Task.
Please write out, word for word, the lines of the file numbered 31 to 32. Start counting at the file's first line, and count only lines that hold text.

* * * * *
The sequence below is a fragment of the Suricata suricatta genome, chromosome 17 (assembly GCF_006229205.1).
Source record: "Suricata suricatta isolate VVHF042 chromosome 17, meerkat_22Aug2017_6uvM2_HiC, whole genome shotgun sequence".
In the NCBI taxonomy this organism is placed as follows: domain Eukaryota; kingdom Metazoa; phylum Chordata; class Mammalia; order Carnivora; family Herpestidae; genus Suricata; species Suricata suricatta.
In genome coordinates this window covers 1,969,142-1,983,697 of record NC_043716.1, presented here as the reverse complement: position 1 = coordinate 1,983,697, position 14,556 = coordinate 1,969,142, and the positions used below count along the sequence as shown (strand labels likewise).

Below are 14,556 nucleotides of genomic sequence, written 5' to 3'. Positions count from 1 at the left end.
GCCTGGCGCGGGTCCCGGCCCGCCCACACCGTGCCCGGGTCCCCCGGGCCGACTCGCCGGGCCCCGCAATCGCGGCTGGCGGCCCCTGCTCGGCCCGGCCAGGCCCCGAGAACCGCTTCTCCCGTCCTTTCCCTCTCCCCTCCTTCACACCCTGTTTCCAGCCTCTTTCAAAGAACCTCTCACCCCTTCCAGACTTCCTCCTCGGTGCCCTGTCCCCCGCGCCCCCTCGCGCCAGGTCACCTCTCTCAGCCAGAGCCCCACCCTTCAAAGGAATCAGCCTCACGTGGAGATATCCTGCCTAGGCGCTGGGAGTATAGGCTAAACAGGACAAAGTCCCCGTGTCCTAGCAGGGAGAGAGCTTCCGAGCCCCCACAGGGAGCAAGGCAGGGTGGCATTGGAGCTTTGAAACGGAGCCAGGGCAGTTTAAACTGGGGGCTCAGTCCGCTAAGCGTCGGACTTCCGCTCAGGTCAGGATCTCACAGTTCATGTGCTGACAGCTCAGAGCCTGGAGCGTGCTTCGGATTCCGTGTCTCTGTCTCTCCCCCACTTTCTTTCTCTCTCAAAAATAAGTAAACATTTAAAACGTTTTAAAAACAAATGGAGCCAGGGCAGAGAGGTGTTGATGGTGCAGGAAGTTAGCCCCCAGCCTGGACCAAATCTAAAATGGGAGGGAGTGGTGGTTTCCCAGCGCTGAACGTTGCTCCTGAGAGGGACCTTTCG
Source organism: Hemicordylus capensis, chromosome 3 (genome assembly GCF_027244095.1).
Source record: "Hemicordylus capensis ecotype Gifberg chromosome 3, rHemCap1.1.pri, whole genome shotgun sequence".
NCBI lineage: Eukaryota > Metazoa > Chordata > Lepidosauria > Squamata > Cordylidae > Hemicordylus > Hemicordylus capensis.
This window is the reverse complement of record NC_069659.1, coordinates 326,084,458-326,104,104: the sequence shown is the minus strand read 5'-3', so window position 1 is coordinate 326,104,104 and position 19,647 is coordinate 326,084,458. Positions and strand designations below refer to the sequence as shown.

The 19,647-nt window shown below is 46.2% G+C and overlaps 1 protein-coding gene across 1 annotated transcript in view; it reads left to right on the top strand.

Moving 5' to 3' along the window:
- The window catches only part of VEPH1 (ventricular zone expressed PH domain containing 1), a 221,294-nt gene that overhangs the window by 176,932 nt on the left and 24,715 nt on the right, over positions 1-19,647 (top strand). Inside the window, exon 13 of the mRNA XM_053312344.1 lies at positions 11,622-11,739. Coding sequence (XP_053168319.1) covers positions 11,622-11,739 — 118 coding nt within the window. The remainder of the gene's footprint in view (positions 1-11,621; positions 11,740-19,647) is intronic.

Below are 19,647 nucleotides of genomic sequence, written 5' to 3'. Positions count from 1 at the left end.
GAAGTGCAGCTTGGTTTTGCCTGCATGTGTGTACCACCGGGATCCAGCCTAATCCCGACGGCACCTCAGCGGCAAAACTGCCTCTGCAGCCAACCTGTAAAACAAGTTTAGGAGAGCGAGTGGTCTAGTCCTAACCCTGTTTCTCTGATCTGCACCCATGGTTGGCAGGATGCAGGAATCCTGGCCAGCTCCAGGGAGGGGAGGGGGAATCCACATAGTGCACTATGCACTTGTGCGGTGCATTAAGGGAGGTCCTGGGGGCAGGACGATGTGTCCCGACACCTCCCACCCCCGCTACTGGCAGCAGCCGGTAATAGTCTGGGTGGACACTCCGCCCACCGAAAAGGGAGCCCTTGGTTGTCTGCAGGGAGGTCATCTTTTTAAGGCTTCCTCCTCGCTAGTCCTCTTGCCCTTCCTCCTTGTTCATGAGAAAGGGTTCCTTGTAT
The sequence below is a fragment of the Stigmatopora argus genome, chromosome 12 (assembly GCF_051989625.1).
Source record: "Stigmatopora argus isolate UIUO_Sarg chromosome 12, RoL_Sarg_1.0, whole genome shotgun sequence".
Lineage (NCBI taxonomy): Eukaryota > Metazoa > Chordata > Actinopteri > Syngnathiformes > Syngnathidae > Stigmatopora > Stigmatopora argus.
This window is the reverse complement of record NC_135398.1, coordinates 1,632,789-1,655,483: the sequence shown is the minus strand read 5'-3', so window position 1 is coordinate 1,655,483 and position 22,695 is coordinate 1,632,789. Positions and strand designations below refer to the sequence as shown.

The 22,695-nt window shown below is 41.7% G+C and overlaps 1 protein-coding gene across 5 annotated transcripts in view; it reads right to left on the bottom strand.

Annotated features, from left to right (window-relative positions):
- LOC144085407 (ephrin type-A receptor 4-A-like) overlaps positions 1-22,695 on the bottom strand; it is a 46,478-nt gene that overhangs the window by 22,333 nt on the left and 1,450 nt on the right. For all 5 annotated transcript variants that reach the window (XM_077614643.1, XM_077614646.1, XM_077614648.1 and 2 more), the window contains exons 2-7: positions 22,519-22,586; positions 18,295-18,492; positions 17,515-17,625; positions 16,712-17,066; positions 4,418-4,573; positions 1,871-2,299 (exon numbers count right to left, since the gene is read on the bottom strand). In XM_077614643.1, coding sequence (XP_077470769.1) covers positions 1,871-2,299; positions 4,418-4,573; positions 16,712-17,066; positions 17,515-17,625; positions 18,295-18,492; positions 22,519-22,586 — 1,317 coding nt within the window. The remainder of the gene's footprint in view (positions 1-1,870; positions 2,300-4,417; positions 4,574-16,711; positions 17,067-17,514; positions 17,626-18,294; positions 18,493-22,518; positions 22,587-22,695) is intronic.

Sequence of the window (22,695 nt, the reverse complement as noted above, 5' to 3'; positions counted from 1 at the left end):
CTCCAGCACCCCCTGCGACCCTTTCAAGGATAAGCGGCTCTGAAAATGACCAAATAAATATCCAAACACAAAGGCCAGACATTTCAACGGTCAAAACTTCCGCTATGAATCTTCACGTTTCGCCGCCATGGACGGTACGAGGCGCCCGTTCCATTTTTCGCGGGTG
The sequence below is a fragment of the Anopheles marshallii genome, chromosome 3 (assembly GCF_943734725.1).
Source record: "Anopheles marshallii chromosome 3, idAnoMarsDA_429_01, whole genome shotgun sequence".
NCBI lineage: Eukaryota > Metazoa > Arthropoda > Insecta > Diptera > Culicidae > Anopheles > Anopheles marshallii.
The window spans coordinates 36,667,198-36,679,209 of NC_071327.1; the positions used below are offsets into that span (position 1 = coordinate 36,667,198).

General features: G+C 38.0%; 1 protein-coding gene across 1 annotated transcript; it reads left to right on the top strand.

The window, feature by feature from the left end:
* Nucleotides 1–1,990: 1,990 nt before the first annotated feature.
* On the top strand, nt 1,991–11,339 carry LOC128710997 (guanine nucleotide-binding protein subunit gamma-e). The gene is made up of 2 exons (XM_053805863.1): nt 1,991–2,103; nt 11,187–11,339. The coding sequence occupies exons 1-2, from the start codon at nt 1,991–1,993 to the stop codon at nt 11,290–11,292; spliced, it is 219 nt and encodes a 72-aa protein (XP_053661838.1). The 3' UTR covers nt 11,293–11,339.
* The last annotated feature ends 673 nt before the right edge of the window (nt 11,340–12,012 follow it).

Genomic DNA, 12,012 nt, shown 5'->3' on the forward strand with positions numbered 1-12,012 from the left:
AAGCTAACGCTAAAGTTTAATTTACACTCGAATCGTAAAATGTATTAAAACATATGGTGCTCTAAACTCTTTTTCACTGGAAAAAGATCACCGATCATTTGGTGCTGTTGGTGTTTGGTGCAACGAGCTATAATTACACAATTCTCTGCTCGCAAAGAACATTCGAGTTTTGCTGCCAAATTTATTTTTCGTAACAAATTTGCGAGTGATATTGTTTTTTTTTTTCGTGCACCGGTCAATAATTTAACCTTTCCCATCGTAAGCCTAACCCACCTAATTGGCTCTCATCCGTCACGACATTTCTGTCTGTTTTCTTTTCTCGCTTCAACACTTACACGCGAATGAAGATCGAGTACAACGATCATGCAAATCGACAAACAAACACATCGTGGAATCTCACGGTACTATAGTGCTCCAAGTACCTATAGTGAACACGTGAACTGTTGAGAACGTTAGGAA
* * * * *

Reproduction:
* Nucleotides 1–1,990: 1,990 nt before the first annotated feature.
* On the top strand, nt 1,991–11,339 carry LOC128710997 (guanine nucleotide-binding protein subunit gamma-e). The gene is made up of 2 exons (XM_053805863.1): nt 1,991–2,103; nt 11,187–11,339. The coding sequence occupies exons 1-2, from the start codon at nt 1,991–1,993 to the stop codon at nt 11,290–11,292; spliced, it is 219 nt and encodes a 72-aa protein (XP_053661838.1). The 3' UTR covers nt 11,293–11,339.